2. The Script

It was a warm evening in the spring of 2017. After collating all of my thoughts and ideas, I sat down at my computer and created a new document titled “Sui Yi”. That title, in Chinese, translates to “the fragments of memories”. The main reason why I chose “Sui Yi” was because every part of the story and the characters were borrowed from various pieces of my memories. I also wanted to edit the film in a non-linear way: showing each memory piece by piece, which is exactly how our minds read memory. Eventually, I decided on the title “Bloom” as a metaphorical translation for the title.

The approach I used to write this script had been vastly different from any previous scripts I had written. By listing out all of the memories that had tenderly touched me in the past and running through a tremendous amount of possible combinations of those memories, I would challenge myself to find the connections between all the memories. I wanted to compose a story with the aim to diminish the feeling of “telling a story” to create a more unique and refreshing experience for the audience.

Since the beginning, there was this one idea I had become extremely obsessed with. I wanted to create a place where Mu Ke, the main character, could meet his young self and share stories with each other. I wanted the place to be bright, serene, and dreamy. By creating the beach scenes, I solved a major concern of mine: how can I unfold the memories in an interesting way?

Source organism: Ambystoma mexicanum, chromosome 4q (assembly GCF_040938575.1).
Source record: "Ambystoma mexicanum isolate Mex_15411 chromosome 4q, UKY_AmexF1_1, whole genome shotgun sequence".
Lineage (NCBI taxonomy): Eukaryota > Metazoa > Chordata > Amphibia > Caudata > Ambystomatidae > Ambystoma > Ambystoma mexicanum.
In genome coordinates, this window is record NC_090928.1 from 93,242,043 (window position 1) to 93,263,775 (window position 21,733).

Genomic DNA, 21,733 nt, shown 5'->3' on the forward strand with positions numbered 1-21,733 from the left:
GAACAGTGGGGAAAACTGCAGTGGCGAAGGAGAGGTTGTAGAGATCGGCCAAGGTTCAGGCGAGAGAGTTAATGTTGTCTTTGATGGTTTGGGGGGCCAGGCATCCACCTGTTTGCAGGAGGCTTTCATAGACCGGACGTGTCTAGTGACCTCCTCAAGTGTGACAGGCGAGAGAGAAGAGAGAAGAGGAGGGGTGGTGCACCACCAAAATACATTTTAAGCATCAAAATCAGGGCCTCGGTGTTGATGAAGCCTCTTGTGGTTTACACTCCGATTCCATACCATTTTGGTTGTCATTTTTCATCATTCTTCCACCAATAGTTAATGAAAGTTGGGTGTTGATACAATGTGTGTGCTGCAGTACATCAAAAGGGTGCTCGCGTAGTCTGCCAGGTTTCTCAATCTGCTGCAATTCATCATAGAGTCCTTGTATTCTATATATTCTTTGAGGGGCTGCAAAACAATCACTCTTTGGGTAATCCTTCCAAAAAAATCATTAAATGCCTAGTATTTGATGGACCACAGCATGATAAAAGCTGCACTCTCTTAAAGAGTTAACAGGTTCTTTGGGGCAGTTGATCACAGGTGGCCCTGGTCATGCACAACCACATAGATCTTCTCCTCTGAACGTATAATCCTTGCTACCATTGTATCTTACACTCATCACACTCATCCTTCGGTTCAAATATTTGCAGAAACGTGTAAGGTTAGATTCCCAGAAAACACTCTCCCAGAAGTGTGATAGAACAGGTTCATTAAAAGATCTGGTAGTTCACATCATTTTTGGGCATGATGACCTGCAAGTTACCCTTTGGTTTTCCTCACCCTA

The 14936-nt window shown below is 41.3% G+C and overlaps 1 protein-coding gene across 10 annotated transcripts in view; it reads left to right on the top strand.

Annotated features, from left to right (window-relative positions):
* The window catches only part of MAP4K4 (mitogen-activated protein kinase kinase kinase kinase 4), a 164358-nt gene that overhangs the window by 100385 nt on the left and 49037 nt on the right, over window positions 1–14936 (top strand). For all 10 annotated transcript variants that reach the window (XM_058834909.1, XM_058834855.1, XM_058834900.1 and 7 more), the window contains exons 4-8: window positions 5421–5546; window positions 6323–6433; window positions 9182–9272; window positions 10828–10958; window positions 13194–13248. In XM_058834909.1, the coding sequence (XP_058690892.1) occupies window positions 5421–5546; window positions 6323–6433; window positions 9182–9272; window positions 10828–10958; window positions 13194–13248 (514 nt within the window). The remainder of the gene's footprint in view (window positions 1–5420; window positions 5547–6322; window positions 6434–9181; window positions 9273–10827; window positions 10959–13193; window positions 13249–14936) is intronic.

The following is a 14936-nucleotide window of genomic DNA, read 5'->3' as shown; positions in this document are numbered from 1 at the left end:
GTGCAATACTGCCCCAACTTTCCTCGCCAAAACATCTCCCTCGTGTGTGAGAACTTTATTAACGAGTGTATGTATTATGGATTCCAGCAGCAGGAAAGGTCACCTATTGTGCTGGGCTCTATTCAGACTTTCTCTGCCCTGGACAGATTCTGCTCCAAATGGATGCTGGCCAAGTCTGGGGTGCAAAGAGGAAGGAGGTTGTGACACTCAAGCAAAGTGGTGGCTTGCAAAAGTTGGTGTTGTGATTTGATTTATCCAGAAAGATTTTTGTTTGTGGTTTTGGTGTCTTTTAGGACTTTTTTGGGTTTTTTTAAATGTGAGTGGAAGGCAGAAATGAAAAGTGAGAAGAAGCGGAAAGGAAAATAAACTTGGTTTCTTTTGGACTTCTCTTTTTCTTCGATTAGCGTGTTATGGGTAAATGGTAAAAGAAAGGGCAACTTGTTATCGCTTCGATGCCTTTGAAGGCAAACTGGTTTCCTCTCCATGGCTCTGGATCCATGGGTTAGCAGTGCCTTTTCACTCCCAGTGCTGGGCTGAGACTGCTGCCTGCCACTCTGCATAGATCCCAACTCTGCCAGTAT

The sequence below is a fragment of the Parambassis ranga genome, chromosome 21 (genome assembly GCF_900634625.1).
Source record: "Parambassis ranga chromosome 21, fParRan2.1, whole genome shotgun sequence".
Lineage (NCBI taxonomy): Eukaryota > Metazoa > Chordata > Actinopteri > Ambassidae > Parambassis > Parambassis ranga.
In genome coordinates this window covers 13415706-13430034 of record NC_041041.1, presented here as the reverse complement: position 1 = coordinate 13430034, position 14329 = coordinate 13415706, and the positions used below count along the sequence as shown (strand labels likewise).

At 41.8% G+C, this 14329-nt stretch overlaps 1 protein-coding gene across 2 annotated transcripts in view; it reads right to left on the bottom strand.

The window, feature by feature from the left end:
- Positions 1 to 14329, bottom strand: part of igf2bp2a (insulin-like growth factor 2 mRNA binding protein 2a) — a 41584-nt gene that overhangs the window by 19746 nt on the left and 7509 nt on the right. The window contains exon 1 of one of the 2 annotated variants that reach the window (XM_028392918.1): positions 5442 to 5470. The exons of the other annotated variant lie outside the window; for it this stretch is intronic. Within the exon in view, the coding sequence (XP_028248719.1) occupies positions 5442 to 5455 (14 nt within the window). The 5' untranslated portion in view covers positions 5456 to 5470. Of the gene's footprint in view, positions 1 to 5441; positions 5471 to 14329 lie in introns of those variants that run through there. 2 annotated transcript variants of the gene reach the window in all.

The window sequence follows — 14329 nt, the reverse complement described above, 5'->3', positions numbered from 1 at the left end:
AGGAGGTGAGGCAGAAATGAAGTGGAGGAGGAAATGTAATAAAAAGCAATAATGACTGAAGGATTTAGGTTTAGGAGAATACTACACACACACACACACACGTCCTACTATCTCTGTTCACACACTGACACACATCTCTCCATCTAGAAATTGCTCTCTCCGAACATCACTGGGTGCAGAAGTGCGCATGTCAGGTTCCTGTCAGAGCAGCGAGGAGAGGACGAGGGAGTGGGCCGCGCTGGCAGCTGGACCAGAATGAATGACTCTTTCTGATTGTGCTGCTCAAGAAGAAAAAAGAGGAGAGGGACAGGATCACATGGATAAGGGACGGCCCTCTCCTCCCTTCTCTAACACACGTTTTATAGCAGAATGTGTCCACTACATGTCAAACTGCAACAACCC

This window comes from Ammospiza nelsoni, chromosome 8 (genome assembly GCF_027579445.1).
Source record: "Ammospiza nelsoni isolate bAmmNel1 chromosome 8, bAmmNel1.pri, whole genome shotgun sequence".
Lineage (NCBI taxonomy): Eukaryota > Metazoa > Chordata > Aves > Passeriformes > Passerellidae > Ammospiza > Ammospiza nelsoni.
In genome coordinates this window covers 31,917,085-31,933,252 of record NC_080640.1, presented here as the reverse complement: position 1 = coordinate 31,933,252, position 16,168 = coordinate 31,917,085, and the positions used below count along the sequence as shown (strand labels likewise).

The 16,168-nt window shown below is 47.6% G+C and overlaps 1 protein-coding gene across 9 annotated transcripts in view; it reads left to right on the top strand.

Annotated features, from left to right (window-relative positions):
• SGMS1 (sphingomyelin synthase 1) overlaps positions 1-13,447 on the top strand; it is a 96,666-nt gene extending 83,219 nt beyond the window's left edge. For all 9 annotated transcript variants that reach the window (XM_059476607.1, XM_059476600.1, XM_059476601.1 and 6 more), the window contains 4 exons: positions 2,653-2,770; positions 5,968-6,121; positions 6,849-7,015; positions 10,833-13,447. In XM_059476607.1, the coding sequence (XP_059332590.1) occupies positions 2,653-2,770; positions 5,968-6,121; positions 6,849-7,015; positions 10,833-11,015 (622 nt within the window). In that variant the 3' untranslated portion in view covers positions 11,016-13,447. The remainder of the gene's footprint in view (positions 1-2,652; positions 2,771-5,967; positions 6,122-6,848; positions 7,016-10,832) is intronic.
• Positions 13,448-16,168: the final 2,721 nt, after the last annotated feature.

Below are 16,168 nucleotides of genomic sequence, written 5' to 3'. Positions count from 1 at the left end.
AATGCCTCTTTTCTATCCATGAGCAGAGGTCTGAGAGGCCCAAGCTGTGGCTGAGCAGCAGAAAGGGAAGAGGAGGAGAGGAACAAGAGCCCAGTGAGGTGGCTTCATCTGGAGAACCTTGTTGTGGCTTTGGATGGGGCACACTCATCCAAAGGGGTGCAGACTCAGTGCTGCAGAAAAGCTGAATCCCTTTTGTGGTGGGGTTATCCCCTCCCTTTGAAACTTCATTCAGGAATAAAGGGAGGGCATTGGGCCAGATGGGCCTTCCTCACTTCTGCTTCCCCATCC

I wanted the beach to be an important theme throughout the whole film. And by opening with it, I wanted to end with it as well. We conclude the film with little Mu Ke meeting a little girl, just how he met with adult Mu Ke in the very beginning. Little Mu Ke asks the girl “Who are you? How did you get here?” She replies “Many people come to this place. My name is Songyu.” From then on, little Mu Ke encounters all the people from his past. Even the flower that had died in his classroom can be seen in full bloom in this beach.